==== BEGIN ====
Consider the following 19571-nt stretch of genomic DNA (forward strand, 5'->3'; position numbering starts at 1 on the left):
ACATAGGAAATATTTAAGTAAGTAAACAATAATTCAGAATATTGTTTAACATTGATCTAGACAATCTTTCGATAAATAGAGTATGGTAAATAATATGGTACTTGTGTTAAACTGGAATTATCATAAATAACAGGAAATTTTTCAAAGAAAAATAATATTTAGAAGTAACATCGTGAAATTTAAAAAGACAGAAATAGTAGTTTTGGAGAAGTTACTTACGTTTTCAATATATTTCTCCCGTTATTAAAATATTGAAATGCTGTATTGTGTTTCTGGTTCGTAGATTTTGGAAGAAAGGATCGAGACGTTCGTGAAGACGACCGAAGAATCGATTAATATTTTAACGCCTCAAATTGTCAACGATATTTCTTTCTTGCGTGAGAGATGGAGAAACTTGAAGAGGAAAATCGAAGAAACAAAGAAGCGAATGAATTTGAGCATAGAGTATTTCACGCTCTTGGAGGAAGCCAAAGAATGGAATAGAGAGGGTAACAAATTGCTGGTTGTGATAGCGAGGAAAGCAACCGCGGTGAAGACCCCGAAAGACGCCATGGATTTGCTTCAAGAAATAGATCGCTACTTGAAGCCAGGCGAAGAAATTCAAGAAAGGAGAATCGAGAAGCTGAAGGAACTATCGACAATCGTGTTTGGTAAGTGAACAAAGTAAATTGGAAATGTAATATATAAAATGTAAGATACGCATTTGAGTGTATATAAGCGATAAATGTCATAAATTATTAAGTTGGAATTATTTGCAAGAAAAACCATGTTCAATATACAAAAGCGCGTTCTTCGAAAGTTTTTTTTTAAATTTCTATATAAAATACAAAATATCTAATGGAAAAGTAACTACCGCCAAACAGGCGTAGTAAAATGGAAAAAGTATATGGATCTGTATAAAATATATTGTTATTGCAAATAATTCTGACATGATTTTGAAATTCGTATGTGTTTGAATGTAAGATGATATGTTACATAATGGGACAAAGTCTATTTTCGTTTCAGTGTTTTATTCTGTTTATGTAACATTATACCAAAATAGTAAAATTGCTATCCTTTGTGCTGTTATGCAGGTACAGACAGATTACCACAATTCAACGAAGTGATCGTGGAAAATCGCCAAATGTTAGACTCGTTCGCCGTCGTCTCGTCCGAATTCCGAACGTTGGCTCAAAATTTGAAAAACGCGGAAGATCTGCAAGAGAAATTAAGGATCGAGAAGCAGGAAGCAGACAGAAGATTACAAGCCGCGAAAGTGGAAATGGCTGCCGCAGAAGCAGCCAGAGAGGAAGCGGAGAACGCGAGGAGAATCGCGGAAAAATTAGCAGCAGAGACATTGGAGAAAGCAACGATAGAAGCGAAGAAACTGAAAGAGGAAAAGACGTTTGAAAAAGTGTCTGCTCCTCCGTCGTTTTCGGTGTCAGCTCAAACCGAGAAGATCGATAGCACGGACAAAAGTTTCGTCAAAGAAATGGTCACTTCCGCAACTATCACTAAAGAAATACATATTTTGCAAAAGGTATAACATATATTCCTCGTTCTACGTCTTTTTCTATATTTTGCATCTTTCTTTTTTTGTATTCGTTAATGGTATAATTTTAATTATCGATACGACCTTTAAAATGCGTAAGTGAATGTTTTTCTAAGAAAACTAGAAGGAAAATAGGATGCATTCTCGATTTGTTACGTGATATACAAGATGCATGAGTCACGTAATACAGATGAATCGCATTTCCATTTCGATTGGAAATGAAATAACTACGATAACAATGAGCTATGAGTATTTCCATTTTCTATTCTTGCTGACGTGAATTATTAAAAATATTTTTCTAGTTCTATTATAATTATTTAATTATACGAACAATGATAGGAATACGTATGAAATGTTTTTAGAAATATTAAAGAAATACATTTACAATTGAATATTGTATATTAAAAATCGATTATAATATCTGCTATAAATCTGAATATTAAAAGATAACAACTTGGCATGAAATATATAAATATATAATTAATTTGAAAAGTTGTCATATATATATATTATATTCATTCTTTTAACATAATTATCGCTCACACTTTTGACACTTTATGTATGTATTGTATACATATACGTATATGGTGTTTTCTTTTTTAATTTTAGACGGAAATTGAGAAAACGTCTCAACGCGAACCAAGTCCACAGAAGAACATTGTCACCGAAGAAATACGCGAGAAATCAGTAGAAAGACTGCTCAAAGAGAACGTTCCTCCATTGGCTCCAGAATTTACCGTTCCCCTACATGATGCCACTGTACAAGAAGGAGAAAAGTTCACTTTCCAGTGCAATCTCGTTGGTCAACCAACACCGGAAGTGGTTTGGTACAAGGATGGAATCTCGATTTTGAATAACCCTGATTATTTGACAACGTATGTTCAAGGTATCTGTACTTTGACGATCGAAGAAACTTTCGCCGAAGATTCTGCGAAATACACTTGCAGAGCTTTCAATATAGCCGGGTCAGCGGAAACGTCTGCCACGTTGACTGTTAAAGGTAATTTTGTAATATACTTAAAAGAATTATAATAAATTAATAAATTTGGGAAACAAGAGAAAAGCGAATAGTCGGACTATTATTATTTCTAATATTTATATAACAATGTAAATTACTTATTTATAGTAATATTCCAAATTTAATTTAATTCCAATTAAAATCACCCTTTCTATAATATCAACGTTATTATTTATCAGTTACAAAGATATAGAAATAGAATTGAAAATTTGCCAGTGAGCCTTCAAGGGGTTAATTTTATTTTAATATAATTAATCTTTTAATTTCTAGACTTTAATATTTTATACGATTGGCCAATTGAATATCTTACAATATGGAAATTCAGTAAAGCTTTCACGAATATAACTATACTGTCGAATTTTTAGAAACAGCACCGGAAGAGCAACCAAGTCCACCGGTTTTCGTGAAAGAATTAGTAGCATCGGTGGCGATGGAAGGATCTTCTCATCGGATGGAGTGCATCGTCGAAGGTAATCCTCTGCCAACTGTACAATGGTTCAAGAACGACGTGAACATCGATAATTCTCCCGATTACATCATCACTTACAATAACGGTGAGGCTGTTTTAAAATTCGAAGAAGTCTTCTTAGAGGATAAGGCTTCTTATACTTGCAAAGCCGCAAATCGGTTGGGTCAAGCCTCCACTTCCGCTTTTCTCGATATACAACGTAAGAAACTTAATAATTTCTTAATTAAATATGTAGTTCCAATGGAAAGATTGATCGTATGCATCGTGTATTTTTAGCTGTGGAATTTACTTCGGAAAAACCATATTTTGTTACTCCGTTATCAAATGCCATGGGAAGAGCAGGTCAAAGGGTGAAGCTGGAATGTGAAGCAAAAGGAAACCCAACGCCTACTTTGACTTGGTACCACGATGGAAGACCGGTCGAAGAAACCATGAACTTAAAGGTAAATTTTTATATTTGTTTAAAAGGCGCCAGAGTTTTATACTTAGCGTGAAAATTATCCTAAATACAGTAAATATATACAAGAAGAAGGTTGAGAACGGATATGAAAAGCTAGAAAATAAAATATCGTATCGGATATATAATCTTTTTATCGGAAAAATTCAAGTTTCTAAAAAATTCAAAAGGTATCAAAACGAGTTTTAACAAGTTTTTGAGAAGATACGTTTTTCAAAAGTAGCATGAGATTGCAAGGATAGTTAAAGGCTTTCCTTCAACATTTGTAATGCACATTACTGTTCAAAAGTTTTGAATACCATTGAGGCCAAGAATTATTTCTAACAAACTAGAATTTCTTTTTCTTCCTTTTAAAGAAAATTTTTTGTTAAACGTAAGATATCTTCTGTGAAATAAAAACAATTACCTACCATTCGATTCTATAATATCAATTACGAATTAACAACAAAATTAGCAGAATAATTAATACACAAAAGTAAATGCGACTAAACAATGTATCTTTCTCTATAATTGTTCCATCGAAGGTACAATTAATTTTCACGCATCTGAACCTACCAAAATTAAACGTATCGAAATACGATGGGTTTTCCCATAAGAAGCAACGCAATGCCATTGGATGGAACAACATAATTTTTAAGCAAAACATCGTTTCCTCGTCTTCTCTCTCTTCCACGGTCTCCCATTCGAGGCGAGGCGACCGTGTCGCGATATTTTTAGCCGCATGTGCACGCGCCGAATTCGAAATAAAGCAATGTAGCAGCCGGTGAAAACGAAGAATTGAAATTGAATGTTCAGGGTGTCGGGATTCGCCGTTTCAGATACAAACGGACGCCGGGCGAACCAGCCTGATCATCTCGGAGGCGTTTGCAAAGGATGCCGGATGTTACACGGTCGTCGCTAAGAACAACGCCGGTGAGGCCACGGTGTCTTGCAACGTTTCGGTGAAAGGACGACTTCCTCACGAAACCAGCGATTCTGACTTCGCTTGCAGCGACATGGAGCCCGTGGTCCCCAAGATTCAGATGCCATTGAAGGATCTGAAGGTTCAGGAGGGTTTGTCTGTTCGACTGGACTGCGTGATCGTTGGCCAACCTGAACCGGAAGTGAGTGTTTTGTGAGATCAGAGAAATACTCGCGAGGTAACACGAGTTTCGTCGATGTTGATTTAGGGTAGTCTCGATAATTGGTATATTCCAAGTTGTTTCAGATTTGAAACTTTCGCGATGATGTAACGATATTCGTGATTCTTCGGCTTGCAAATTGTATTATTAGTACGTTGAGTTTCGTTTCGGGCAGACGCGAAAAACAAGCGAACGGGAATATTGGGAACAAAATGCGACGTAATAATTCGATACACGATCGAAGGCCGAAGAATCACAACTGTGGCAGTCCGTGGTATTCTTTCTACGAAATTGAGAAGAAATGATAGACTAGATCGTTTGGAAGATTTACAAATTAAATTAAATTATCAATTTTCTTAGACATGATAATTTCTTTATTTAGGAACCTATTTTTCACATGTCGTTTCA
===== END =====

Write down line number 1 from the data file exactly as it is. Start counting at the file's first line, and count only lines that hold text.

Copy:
Consider the following 19571-nt stretch of genomic DNA (forward strand, 5'->3'; position numbering starts at 1 on the left):